Tommy Lee Jones tried his hand with a revisionist Western last year in the Hilary Swank-fronted “The Homesman,” but he had much more success in his breakthrough 2005 directorial debut, “The Three Burials of Melquiades Estrada.” Taking inspiration from sources as varied as William Faulkner’s “As I Lay Dying” and the true story of the 1997 murder of 18-year-old Esequiel Hernández, Jr., the film combines the American Western with some surrealist dramatic elements in telling the story of Patrolman Mike Norton’s road to redemption. After Norton (Barry Pepper) mistakingly kills an innocent Mexican immigrant while on Border Patrol duty, a local rancher (Jones, in a role that won him Best Actor at Cannes) forces Norton to join him on a journey to bury the victim in his desired burial spot. Their odyssey through local border towns brings them in contact with the spiritual and ethnic cultures of the region, resulting in a multi-perspective story that is as gorgeously shot as its thematically resonant.
“Traffic” (Steven Soderbergh, 2000)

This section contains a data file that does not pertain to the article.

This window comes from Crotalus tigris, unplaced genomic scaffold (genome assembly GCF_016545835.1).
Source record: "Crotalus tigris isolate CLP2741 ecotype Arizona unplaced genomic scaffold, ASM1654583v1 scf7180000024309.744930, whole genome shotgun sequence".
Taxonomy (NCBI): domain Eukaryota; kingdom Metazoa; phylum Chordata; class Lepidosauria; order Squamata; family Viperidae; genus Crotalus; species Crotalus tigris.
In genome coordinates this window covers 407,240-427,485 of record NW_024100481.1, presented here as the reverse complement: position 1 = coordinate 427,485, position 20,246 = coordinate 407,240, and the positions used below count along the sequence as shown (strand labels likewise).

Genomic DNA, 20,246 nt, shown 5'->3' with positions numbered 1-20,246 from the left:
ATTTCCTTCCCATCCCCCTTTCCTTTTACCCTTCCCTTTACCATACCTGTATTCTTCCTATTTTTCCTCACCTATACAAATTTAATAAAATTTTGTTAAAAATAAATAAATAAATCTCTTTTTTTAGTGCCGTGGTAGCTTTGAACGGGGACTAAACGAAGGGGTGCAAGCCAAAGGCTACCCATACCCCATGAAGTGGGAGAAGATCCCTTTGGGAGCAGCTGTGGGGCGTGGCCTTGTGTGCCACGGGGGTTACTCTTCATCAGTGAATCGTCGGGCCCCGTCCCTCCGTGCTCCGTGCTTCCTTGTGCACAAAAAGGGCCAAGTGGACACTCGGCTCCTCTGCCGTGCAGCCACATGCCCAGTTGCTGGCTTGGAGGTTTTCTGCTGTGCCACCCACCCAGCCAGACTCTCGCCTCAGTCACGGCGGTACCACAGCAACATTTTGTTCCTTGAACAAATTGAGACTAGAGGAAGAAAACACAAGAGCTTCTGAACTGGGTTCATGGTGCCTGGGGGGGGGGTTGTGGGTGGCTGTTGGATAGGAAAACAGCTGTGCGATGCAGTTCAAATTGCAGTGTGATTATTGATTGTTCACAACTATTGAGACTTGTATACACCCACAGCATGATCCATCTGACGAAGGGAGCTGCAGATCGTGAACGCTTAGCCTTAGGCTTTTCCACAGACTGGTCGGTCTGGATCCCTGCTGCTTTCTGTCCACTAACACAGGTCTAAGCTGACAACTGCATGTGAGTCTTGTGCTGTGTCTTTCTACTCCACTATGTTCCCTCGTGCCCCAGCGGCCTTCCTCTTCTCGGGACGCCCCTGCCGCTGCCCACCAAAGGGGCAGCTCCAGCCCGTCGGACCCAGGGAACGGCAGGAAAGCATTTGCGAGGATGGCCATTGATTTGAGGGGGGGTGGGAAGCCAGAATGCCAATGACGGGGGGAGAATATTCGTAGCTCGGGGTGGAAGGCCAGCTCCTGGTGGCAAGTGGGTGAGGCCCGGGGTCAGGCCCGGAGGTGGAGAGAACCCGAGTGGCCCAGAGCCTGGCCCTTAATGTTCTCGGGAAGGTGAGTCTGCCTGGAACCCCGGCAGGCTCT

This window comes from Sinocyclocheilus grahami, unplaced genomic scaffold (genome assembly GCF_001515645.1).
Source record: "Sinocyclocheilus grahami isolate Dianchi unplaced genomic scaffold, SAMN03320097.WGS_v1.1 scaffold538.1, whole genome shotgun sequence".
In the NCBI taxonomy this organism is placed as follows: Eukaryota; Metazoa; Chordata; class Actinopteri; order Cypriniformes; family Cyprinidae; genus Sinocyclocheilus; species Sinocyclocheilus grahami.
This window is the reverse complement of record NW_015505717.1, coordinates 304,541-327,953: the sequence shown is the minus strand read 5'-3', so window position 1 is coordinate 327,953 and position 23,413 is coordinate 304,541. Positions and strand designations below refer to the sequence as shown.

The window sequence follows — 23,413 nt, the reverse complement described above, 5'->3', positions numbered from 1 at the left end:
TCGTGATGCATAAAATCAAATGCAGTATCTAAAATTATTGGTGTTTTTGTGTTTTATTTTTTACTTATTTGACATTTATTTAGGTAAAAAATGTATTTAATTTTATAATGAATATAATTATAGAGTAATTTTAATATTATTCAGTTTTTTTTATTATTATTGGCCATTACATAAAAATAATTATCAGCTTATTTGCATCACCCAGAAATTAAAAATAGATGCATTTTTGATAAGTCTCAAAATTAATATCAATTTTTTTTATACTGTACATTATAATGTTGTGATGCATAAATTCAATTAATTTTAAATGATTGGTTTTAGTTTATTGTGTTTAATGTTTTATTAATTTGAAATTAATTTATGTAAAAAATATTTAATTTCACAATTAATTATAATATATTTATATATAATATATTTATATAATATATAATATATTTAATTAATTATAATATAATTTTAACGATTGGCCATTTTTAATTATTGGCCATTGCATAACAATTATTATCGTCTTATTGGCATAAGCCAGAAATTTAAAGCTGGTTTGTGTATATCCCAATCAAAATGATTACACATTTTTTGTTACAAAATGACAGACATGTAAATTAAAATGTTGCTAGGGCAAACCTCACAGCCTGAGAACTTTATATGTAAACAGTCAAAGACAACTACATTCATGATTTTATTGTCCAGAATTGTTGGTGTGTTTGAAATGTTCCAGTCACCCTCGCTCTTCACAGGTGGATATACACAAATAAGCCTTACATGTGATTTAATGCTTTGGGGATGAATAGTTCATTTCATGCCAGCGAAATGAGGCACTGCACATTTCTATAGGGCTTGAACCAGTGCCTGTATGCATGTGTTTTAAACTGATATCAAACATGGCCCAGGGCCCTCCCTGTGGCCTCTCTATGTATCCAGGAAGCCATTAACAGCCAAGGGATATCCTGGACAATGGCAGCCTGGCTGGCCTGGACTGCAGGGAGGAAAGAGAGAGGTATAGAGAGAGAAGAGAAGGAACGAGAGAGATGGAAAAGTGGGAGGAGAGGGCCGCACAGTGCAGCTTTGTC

Like Iñárritu’s “Amores Perros,” Steven Soderbergh’s gritty 2000 crime drama “Traffic” uses three intersecting stories to tell a brutal story. The film boasts an enormous cast of talented actors, from Michael Douglas’ White House drug czar, to Catherine Zeta-Jones’ drug lord wife and Benicio Del Toro’s disillusioned Mexican cop (a role that earned him an Academy Award for Best Supporting Actor). Each performance contributes to the greater effect of the film’s criss-crossing narratives, as these shifts in perspective shed light on the far-reaching and ineradicable consequences of the War on Drugs. Across its three parts, “Traffic” jumps from the Mexican border to Ohio and back to the border again to trace the drug flow all the way up and down the North American supply chain. Soderbergh was in charge of the hand-held camerawork himself, giving the film a documentary-like quality and its characters an added sense of vulnerability. “Traffic” may not be exclusively set on the border, but its stimulating narrative structure shows how the divide between America and Mexico reaps effects throughout the entirety of each country.